Of course, the very nature of a VPN service means the company doesn’t store records of customer activity, and each device’s IP address is anonymized. This makes account sharing a complex issue for VPN providers.
A smaller company with account-based content or software may not have a big issue with account sharing. But as more people want to access the product, the issue of account sharing grows. We see this all the time in the counterfeiting world. People only counterfeit what they think will sell, so brands that are growing quickly or are already visible will have more issues.
Most account sharing is casual between friends or acquaintances. Someone might charge their friends a couple of bucks to use the streaming service each month, but they aren’t in it to make a profit.
However, there are bad actors who harvest login credentials on the dark web to sell. These sellers have so many accounts at their disposal that they can offer “warranties” to buyers in the case that an account’s password is reset and becomes unusable. They simply switch the buyer to another account. Over 15 billion credentials are in circulation on the dark web.
Another issue to consider is that account piracy can give subscribers in some regions access before the content is available in the market. The issue is similar to gray market imports, but in this case, there are no physical products to trace.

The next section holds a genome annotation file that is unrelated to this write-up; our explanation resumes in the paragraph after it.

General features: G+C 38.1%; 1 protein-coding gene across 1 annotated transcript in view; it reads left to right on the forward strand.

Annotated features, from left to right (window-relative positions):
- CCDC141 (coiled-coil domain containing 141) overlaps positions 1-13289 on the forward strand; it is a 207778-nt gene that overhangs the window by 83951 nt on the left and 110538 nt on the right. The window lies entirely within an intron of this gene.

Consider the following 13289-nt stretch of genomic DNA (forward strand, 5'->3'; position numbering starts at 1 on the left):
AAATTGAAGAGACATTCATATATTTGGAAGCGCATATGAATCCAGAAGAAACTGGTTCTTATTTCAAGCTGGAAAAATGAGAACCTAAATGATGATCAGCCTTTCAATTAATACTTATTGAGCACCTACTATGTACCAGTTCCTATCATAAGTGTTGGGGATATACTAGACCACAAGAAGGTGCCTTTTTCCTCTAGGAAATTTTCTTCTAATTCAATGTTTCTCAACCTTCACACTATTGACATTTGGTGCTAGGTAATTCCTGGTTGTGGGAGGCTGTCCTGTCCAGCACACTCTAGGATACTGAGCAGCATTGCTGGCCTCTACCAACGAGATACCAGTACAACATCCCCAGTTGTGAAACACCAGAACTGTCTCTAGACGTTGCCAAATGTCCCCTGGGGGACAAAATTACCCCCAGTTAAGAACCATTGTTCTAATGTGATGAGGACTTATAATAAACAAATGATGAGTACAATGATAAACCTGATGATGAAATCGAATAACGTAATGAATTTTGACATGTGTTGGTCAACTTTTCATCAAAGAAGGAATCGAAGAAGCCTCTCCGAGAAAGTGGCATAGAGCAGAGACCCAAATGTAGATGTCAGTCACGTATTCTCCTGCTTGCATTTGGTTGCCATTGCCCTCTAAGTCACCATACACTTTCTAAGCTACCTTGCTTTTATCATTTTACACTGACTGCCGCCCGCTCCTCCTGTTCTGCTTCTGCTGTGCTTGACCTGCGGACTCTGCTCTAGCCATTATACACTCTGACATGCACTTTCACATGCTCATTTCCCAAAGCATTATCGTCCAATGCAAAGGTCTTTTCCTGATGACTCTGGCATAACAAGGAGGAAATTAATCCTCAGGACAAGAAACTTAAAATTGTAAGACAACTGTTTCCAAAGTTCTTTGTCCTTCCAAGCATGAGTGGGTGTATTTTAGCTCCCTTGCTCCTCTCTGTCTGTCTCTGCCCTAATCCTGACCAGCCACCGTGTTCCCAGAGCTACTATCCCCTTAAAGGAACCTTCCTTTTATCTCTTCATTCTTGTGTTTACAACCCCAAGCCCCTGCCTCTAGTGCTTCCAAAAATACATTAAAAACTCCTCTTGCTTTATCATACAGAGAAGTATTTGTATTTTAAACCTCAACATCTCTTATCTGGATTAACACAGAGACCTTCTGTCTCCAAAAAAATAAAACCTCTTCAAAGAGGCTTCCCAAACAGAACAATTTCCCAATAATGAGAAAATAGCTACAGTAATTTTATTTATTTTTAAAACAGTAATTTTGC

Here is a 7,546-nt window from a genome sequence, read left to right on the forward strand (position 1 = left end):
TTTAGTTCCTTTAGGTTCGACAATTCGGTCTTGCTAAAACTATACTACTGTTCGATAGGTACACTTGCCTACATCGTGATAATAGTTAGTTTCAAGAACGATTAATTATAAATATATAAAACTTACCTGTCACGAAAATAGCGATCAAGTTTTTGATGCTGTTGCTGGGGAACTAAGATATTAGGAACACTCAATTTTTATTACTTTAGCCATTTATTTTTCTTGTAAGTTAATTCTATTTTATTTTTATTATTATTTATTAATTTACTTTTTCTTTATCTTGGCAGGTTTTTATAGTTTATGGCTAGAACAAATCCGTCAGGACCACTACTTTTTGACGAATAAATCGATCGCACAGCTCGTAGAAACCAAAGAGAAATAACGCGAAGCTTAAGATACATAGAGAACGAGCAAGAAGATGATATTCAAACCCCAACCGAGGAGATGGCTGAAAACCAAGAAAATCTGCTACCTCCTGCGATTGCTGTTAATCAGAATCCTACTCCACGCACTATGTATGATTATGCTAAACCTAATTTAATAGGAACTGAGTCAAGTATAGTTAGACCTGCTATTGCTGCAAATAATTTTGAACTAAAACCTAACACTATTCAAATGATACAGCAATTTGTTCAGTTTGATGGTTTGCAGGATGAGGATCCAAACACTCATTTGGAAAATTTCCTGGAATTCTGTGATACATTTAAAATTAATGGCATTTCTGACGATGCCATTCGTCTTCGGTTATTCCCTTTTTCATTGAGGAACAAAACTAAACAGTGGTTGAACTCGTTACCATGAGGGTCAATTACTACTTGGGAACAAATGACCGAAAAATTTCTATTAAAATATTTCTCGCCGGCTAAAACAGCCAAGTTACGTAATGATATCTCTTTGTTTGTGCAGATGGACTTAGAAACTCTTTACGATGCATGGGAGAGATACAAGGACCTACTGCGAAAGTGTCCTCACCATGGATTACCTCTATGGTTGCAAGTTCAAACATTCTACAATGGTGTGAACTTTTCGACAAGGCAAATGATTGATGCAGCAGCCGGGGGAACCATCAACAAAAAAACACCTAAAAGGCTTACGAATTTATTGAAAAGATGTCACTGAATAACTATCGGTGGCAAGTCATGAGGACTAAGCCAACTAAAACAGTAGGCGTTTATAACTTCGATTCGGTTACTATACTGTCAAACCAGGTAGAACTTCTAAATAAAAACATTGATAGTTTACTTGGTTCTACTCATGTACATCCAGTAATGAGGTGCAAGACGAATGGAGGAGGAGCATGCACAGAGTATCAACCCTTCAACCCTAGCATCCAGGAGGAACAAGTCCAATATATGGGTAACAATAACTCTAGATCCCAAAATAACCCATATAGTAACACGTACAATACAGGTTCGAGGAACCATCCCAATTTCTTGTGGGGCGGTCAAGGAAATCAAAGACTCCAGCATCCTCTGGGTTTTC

One study found that Netflix’s failure to launch in Indonesia in 2016 increased piracy in the country by 20% during that year. After it successfully launched in 2017, Netflix gained about 100,000 subscribers and grew from there. However, the company was already a multinational phenomenon. For a smaller organization, account sharing and piracy can severely impact the market willing to purchase the subscription when it becomes available.
One of the perks that many entertainment companies offer is a multi-user license. While it’s designed for users to share accounts with their family and roommates, it can be hard to detect if the system is abused.
Companies like Netflix use floating licenses (a.k.a concurrent licenses) to regulate account sharing. A floating license limits the number of simultaneous streams without respect to how many user profiles a plan has.
For example, a user can have five profiles on Netflix, but the plan level dictates how many devices can stream simultaneously. A Premium plan supports up to four simultaneous streams, which is the most available. Five people can’t stream at once even though there are five available profiles.
Beyond choosing the correct licensing option for the platform, companies can be proactive about the issue by using automated software to scan for users that could abuse the system. Red Points’ Digital Rights Violation platform can find when account credentials or activation codes are sold online so brands can keep piracy under control. With the right combination of tools and customer awareness, brands can minimize the impact of account abuse.